How to measure clinical response in medical device clinical trials

June 25, 2019

It is 19:15 and daylight savings time.   It is too hot to go out and run or bike.  Time to write.

Today we were helping a customer with hardware issues. At the end of a long day, I started thinking that even hardware issues are valuable data to the decision-making process of measuring efficacy of treatment.

We specialise in reducing time to regulatory submission in clinical trials.  Our medtech customers use the platform to collect data from patients, devices and investigators and automate and prove efficacy of their device.  As Skolnick et al note in Compliance, Compliance, Compliance – the secrets of a successful clinical trial :

Although more commonly considered to be a phase 1 phenomenon, efficacy trials also attract professional subjects, particularly when entry criteria and endpoints are “soft,” such as trials using subjective rating scales which can be “gamed.”

Not good.  How do you measure a valid clinical response? The VAS scale for pain reduction can be gamed so is it a simple measure of pain reduction sufficient? My thesis advisor in solid state physics always said that he only does simple things (simple may be a mantra that many grad students hear while they trudging on a steep uphill slope of research).

Simple is not always sufficient

When you rely on a simple mode of clinical response you get a partial picture.

The clinical response to treatment is an important indicator of the therapeutic effect of a medtech device or drug. The value and interpretation of clinical response has to be carefully considered within the intended use by the patient.

Let’s consider a simple model of clinical response that is based on cause and effect.

-You use an electroceutical device and the pain is reduced as measured by a VAS scale.

-You stimulate vagus nerve and the patient has a bowel movement as measured by a ePRO.

Is this sufficient?  Maybe maybe not.   Did the device perform as expected?   Did the patient game the treatment?

A better model of assessing clinical response

Response assessment should be combined with other indicators of the patient’s condition to contribute to the decision-making process.

We can use additional connected devices in order to measure biological response and biometrics. With additional data, we can validate patient compliance and proper operation of the device.  We can also detect and respond to patients who game the treatment.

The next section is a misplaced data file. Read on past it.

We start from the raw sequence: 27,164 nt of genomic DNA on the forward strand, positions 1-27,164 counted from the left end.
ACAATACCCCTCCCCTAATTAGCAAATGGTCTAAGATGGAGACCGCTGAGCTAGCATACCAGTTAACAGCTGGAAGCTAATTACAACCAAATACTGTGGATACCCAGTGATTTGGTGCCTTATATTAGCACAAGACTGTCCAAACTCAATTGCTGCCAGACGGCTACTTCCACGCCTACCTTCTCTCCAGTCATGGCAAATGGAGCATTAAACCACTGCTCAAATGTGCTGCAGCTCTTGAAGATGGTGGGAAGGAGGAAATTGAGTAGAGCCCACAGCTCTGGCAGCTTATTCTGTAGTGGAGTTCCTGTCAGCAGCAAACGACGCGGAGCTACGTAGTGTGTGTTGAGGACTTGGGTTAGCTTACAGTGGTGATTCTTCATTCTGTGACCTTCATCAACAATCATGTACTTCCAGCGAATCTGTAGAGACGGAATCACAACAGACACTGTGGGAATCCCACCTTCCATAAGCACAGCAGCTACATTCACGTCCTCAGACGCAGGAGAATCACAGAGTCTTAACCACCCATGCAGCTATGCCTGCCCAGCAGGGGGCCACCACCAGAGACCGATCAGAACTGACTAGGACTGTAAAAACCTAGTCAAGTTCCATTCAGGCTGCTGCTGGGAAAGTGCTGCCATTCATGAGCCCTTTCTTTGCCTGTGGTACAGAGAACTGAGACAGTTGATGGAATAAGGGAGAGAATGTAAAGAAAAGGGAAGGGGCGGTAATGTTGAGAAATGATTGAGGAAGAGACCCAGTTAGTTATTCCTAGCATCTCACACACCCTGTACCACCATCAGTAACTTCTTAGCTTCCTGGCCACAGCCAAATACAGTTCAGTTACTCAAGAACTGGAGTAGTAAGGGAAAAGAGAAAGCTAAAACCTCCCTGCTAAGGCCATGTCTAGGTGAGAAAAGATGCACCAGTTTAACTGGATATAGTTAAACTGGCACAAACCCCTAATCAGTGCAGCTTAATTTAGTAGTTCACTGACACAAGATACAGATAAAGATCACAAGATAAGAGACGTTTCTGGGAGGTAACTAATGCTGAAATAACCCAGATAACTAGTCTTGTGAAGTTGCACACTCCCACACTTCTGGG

One example that comes to mind is measuring peptide levels in saliva (which requires a lab test) or skin temperature (which can be measured directly). Another example is weight differences between medication-compliant cohort and the placebo group. Weight loss may be indication of medication adherence in certain treatments and it is simple to measure.

For home-use devices, we can consider proper operation of the device itself. The device should provide 3 kinds of introspection.  (Introspection means that the device tells us how it’s doing and how it was used)

1.The device should record whether or not it functioned properly when used. A simple success/fail code will do.
2.The device should record proper operation; whether or not it was used properly. A simple count of number of operations will be helpful.
3.The device should record timestamps of operation to enable comparison with timestamps in the device log. The best solution is for the device to transmit log records via an API to a secure service with its internal timestamps. The timestamps will tell us if the device is using NTS properly, or if the clock is drifting. The timestamps will also help analyze multiple activations (mistakes or professional patients gaming the treatment).

More data helps us detect and respond to patient and device compliance issues

Device introspection will reveal that the patient misused the device, or the device failed. The first case is an issue of patient compliance. The second case is an issue of the device not providing the treatment as designed.

Listening to the device and to the body

The model of clinical response to treatment can be enriched with additional data sources from the device itself as well as biological response and biometrics measurements.

A richer model helps us detect and respond to patient compliance deviations.   The additional data also helps us understand if the investigational product is defective.   This is an advantage that medtech has over drugs.



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